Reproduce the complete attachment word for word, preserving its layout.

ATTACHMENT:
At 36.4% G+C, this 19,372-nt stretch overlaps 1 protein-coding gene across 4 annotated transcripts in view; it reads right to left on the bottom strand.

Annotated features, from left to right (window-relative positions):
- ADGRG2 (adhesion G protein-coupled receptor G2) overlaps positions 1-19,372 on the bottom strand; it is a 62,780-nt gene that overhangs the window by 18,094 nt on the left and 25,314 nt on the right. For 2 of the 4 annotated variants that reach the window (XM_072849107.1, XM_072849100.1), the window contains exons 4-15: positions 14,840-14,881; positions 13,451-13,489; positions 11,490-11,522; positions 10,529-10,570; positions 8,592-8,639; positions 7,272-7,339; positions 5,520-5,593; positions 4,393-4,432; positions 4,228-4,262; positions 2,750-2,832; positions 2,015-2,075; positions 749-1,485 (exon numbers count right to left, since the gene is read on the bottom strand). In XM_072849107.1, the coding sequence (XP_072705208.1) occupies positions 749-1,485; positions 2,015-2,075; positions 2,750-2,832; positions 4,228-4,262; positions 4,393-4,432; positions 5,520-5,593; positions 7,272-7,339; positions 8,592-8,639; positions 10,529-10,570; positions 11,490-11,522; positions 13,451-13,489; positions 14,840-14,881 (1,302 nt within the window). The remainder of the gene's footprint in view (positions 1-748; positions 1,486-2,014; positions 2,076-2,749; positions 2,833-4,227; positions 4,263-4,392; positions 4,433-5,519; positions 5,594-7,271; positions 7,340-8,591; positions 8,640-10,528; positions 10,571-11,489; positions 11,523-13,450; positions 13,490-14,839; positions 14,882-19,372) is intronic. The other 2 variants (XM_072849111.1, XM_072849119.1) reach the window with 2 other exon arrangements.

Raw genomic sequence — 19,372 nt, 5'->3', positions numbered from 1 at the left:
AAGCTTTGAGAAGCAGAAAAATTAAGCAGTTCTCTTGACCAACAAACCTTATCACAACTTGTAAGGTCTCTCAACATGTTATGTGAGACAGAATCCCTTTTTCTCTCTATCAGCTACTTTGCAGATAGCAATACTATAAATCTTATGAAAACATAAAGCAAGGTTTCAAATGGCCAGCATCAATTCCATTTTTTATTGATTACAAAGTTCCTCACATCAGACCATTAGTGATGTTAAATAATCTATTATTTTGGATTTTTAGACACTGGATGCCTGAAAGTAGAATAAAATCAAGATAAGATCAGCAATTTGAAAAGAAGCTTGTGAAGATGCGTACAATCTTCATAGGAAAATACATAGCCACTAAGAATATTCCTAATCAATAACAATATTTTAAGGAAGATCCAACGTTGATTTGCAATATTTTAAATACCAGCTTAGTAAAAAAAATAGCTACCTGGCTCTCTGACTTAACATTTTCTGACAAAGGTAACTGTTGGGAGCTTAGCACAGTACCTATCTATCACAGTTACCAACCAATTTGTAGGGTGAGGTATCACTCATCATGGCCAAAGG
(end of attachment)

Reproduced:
At 36.4% G+C, this 19,372-nt stretch overlaps 1 protein-coding gene across 4 annotated transcripts in view; it reads right to left on the bottom strand.

Annotated features, from left to right (window-relative positions):
- ADGRG2 (adhesion G protein-coupled receptor G2) overlaps positions 1-19,372 on the bottom strand; it is a 62,780-nt gene that overhangs the window by 18,094 nt on the left and 25,314 nt on the right. For 2 of the 4 annotated variants that reach the window (XM_072849107.1, XM_072849100.1), the window contains exons 4-15: positions 14,840-14,881; positions 13,451-13,489; positions 11,490-11,522; positions 10,529-10,570; positions 8,592-8,639; positions 7,272-7,339; positions 5,520-5,593; positions 4,393-4,432; positions 4,228-4,262; positions 2,750-2,832; positions 2,015-2,075; positions 749-1,485 (exon numbers count right to left, since the gene is read on the bottom strand). In XM_072849107.1, the coding sequence (XP_072705208.1) occupies positions 749-1,485; positions 2,015-2,075; positions 2,750-2,832; positions 4,228-4,262; positions 4,393-4,432; positions 5,520-5,593; positions 7,272-7,339; positions 8,592-8,639; positions 10,529-10,570; positions 11,490-11,522; positions 13,451-13,489; positions 14,840-14,881 (1,302 nt within the window). The remainder of the gene's footprint in view (positions 1-748; positions 1,486-2,014; positions 2,076-2,749; positions 2,833-4,227; positions 4,263-4,392; positions 4,433-5,519; positions 5,594-7,271; positions 7,340-8,591; positions 8,640-10,528; positions 10,571-11,489; positions 11,523-13,450; positions 13,490-14,839; positions 14,882-19,372) is intronic. The other 2 variants (XM_072849111.1, XM_072849119.1) reach the window with 2 other exon arrangements.

Raw genomic sequence — 19,372 nt, 5'->3', positions numbered from 1 at the left:
AAGCTTTGAGAAGCAGAAAAATTAAGCAGTTCTCTTGACCAACAAACCTTATCACAACTTGTAAGGTCTCTCAACATGTTATGTGAGACAGAATCCCTTTTTCTCTCTATCAGCTACTTTGCAGATAGCAATACTATAAATCTTATGAAAACATAAAGCAAGGTTTCAAATGGCCAGCATCAATTCCATTTTTTATTGATTACAAAGTTCCTCACATCAGACCATTAGTGATGTTAAATAATCTATTATTTTGGATTTTTAGACACTGGATGCCTGAAAGTAGAATAAAATCAAGATAAGATCAGCAATTTGAAAAGAAGCTTGTGAAGATGCGTACAATCTTCATAGGAAAATACATAGCCACTAAGAATATTCCTAATCAATAACAATATTTTAAGGAAGATCCAACGTTGATTTGCAATATTTTAAATACCAGCTTAGTAAAAAAAATAGCTACCTGGCTCTCTGACTTAACATTTTCTGACAAAGGTAACTGTTGGGAGCTTAGCACAGTACCTATCTATCACAGTTACCAACCAATTTGTAGGGTGAGGTATCACTCATCATGGCCAAAGG